A multi-factor strategy is less prone to severe crashes when compared to a factor in isolation. The top 10 holdings of the market benchmark, which can be thought of as a traditional passive allocation, totalled 17.5% as of 31 December 2020.

Blending in a 25% allocation of a multi-factor strategy reduces the concentration to 14.4% and increases expected long-term excess return by 0.5%. Increasing the allocation to 50% reduces concentration risk to 11.9% and improves the expected-return profile by 1.0%. In both of these blended portfolios, tracking error is below 2.0%. A more-aggressive allocation of 75% to a multi-factor strategy drops the concentration to 9.6%, keeps tracking error below 3.0% and raises the historic excess return by 1.5% (see Chart 6).


Investors who incorporate a multi-factor strategy in their passive allocations not only reduce their dependency on these large titan stocks but can harness the return premiums from well-researched investment factors.

The result is a better-diversified passive core allocation with the potential for generating return in excess of the market over the long term.


The top-dog stocks today in a market-cap-weighted index have healthy cash flows, so that envisioning they may not stand the test of time can take a healthy imagination. Nevertheless, in the same way the Greek Titans believed their rule was safe, the tables can turn.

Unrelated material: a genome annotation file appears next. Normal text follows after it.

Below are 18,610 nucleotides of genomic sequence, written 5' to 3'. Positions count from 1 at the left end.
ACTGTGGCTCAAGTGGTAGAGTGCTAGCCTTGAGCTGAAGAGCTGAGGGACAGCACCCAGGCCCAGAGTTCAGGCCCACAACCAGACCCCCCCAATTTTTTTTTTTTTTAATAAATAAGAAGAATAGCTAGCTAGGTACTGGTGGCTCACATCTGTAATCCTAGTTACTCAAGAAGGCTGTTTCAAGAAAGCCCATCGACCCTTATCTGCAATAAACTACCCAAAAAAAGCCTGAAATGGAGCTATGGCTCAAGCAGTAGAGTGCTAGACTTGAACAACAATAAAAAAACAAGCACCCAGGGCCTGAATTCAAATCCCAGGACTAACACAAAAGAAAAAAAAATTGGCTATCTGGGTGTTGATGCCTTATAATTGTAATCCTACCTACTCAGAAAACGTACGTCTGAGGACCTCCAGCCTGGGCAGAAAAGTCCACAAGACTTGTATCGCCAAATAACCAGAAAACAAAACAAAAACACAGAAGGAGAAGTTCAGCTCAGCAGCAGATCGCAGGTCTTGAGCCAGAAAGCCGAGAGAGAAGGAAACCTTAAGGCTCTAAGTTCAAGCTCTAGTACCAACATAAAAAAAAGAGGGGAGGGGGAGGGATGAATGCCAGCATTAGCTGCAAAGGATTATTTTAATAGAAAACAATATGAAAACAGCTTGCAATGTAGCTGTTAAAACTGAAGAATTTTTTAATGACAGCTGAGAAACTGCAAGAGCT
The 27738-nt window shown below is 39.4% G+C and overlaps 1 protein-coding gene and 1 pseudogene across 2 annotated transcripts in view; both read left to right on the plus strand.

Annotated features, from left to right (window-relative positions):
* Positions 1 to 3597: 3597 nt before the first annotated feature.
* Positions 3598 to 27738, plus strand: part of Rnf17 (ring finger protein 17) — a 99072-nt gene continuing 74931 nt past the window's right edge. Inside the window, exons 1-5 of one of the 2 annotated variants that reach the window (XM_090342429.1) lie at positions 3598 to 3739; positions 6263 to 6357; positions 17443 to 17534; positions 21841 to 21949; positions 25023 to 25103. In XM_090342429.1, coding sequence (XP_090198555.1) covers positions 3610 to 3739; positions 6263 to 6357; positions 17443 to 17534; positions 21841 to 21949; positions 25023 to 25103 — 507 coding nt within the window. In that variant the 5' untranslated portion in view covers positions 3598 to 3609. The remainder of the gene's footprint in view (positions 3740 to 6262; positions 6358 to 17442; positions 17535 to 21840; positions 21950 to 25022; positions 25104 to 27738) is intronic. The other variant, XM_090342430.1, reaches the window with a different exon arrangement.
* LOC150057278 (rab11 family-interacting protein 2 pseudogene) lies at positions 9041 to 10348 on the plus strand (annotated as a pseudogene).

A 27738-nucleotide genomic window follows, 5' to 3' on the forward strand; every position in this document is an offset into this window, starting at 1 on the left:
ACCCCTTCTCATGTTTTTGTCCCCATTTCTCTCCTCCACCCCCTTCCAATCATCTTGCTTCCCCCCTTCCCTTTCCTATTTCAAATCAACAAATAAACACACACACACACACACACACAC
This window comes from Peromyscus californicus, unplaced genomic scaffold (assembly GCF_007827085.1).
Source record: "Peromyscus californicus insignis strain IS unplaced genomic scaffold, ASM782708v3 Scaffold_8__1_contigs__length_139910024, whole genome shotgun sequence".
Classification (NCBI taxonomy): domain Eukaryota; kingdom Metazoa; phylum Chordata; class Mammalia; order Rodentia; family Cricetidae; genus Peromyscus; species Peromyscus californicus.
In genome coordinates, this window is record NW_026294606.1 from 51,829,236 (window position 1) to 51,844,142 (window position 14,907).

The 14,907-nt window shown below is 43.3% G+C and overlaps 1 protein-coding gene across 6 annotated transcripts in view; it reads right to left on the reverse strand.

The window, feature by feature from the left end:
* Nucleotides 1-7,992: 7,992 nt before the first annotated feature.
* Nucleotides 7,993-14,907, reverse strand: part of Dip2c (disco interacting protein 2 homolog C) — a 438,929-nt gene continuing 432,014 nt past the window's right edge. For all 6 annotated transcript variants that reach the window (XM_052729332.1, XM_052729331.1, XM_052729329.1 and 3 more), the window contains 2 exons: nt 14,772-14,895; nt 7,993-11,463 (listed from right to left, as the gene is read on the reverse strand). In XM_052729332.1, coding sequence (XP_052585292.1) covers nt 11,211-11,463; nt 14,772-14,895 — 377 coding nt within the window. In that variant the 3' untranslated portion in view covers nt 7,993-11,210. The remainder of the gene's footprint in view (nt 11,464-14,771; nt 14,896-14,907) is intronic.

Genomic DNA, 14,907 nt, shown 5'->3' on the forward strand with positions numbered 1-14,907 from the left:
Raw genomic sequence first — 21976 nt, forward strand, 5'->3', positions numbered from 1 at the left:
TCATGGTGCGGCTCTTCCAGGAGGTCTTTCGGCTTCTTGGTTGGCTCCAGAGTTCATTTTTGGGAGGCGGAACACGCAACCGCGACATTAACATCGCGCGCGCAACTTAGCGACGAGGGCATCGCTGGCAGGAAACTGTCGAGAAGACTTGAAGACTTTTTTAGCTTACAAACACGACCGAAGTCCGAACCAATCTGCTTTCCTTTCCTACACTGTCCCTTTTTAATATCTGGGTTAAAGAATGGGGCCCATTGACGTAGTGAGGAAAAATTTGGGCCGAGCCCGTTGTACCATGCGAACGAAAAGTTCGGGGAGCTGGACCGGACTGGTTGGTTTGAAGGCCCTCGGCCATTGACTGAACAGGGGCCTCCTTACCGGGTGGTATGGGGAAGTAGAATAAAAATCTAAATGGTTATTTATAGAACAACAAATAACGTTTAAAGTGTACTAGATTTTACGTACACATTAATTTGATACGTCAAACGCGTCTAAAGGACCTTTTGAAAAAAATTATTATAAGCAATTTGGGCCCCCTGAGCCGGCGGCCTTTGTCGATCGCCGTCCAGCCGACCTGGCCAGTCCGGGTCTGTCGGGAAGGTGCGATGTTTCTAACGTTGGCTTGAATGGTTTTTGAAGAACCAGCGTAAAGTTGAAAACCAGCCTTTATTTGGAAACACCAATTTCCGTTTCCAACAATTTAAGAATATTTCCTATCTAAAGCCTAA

A half-century’s history shows that the market’s titan stocks constantly change. Investing in today’s titans is especially risky because their concentration is at the same level as during the dot-com bubble and their valuations are five times that of the market.

These concentration risks can end in tears. For investors who prefer to remain well diversified and to mitigate these high and dangerous concentrations, a blended smart beta multi-factor approach can be an attractive solution.

Joe Steidl is senior vice president, Europe, at Research Affiliates and Tiffany Su is a senior analyst at Research Affiliates

This article first appeared in the Q1 2021 edition of Beyond Beta, the world’s only factor investing publication. To receive a full copy,click here.

ReferencesArnott, Robert D., Feifei Li, and Katrina Sherrerd. 2009a. “Clairvoyant Value and the Value Effect.” Journal of Portfolio Management, vol. 35, no. 3 (Spring):12–26.Arnott, Robert D., Feifei Li, and Katrina Sherrerd. 2009b. “Clairvoyant Value II: The Growth/Value Cycle.” Journal of Portfolio Management, vol. 35, no. 4 (Summer):142–157.Arnott, Rob, Vitali Kalesnik, and Lillian Wu. 2018. “Buy High and Sell Low with Index Funds!” Research Affiliates Publications (June).Arnott, Rob, Vitali Kalesnik, and Lillian Wu. 2021. “How COVID-19 Vaccines and Brexit Create the Trade of the 2020s.” Research Affiliates Publications (February).Ho, Karen. 2021. “A Misinterpreted Elon Musk Tweet Sent an Obscure Stock Soaring.” (January 12).Sharpe, William. 1975. “Likely Gains from Market Timing.” Financial Analysts Journal, vol. 31, no. 2:60–69.Wieczner, Jen. 2020. “‘ZOO